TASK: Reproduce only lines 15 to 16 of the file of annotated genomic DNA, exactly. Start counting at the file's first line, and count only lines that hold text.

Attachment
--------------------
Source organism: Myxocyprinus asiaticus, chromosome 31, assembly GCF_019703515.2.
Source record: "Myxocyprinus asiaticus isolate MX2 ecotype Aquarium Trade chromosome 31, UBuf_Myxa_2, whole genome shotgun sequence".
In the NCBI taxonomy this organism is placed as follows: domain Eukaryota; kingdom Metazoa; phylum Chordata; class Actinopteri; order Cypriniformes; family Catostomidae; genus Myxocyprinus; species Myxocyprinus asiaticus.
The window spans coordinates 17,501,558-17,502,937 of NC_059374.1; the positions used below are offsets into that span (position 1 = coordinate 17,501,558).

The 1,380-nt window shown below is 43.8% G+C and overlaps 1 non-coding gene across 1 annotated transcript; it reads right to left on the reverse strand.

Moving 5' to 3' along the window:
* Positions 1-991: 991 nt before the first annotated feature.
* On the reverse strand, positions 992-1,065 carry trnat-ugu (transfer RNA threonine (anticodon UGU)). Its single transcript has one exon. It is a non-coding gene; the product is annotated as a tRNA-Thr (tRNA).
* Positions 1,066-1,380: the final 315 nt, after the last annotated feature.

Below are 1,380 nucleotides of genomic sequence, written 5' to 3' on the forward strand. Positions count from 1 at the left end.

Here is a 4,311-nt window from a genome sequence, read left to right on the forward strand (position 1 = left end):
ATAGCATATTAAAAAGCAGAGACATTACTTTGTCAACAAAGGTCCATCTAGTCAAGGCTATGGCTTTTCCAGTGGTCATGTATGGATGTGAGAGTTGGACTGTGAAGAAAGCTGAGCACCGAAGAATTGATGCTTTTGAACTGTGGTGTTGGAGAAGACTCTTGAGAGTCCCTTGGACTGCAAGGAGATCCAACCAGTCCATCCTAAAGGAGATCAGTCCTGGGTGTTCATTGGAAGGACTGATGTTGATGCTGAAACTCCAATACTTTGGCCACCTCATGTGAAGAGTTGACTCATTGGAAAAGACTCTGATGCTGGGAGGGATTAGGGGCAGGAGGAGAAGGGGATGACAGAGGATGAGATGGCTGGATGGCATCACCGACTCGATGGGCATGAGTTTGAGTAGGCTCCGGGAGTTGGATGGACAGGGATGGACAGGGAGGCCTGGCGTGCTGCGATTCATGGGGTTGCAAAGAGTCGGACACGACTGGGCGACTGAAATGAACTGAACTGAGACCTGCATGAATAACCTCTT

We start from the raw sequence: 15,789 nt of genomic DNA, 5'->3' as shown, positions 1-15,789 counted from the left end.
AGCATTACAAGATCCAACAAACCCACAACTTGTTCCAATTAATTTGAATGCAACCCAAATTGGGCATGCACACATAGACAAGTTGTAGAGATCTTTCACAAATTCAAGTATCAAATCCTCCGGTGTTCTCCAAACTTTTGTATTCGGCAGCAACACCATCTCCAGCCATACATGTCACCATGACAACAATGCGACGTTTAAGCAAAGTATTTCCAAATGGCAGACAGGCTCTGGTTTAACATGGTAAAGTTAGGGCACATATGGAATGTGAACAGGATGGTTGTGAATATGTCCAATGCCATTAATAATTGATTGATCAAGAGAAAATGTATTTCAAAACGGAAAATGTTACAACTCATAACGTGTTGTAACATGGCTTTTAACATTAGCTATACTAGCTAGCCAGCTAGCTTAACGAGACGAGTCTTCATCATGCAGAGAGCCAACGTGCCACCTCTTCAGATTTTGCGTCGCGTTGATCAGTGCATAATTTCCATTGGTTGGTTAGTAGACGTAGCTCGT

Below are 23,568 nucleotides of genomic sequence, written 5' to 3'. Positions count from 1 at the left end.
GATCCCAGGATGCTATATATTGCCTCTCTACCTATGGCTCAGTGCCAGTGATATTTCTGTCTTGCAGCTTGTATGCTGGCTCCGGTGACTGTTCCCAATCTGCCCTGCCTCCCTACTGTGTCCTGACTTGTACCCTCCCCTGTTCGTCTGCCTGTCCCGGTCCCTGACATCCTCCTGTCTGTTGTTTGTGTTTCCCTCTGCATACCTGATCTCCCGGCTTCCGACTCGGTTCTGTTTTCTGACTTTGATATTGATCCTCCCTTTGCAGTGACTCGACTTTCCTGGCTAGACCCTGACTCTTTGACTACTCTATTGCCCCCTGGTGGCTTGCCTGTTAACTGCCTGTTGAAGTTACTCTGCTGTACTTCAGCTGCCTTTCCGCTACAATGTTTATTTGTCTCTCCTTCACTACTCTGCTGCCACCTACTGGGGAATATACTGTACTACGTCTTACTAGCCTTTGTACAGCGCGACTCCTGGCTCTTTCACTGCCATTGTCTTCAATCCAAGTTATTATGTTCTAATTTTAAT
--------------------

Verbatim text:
Below are 23,568 nucleotides of genomic sequence, written 5' to 3'. Positions count from 1 at the left end.
GATCCCAGGATGCTATATATTGCCTCTCTACCTATGGCTCAGTGCCAGTGATATTTCTGTCTTGCAGCTTGTATGCTGGCTCCGGTGACTGTTCCCAATCTGCCCTGCCTCCCTACTGTGTCCTGACTTGTACCCTCCCCTGTTCGTCTGCCTGTCCCGGTCCCTGACATCCTCCTGTCTGTTGTTTGTGTTTCCCTCTGCATACCTGATCTCCCGGCTTCCGACTCGGTTCTGTTTTCTGACTTTGATATTGATCCTCCCTTTGCAGTGACTCGACTTTCCTGGCTAGACCCTGACTCTTTGACTACTCTATTGCCCCCTGGTGGCTTGCCTGTTAACTGCCTGTTGAAGTTACTCTGCTGTACTTCAGCTGCCTTTCCGCTACAATGTTTATTTGTCTCTCCTTCACTACTCTGCTGCCACCTACTGGGGAATATACTGTACTACGTCTTACTAGCCTTTGTACAGCGCGACTCCTGGCTCTTTCACTGCCATTGTCTTCAATCCAAGTTATTATGTTCTAATTTTAAT